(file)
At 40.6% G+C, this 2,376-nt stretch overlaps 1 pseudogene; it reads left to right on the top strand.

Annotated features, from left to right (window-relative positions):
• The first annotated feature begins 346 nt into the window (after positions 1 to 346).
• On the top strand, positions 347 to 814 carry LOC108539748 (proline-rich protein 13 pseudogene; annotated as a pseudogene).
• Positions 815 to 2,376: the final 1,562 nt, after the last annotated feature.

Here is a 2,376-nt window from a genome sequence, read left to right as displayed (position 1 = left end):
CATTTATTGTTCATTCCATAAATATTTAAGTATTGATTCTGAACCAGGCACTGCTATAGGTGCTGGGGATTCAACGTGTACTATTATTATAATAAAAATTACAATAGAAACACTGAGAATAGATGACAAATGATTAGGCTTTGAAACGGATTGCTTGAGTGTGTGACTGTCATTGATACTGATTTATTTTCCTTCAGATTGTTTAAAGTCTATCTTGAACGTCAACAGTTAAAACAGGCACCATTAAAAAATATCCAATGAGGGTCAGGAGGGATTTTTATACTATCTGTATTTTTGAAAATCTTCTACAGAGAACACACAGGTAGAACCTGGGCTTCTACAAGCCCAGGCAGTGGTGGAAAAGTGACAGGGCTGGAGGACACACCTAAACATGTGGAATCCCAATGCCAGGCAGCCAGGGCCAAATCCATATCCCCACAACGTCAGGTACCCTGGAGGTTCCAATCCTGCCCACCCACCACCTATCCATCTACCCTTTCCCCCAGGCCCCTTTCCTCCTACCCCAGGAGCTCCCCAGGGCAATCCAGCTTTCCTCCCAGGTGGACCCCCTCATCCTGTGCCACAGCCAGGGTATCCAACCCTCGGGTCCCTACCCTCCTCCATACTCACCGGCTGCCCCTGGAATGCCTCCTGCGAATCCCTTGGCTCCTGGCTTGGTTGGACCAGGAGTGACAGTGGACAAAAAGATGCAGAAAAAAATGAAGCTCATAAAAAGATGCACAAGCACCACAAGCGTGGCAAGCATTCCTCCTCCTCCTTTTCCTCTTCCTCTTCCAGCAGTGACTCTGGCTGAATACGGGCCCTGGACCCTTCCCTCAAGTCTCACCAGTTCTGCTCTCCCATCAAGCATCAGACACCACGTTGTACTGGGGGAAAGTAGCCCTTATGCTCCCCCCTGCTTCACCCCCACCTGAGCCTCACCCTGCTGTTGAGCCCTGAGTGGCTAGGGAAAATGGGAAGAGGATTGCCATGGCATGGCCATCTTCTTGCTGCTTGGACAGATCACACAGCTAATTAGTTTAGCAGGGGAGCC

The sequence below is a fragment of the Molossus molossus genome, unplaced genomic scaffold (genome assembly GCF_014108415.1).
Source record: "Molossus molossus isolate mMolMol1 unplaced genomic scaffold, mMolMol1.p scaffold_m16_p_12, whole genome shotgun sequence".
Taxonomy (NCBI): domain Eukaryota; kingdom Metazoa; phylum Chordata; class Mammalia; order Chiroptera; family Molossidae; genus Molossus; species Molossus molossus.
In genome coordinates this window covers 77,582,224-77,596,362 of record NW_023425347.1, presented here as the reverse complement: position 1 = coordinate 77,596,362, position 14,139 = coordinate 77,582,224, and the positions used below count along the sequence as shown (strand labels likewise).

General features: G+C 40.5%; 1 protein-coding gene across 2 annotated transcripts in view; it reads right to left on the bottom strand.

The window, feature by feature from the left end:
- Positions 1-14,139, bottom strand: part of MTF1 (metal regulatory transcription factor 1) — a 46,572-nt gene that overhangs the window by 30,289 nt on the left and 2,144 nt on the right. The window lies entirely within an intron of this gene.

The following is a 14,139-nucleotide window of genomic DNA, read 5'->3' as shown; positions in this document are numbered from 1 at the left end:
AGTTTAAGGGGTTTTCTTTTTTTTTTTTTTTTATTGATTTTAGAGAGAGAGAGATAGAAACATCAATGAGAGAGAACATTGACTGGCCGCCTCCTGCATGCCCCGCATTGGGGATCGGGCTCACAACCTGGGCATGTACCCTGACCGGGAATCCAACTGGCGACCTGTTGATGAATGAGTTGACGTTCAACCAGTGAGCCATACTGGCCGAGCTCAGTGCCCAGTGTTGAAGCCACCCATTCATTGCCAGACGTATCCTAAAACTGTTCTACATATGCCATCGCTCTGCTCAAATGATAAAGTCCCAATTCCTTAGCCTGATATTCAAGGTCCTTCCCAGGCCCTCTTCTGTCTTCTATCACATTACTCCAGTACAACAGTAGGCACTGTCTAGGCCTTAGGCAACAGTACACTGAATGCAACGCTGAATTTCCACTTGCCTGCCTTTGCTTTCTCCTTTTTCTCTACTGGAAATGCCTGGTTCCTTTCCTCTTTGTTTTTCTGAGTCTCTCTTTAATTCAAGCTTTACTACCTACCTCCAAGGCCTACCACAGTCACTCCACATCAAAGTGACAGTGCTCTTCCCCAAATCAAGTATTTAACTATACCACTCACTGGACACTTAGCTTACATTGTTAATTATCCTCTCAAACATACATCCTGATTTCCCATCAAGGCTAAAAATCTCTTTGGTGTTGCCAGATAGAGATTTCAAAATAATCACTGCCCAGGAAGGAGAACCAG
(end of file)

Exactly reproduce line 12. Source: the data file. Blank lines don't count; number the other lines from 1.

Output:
General features: G+C 40.5%; 1 protein-coding gene across 2 annotated transcripts in view; it reads right to left on the bottom strand.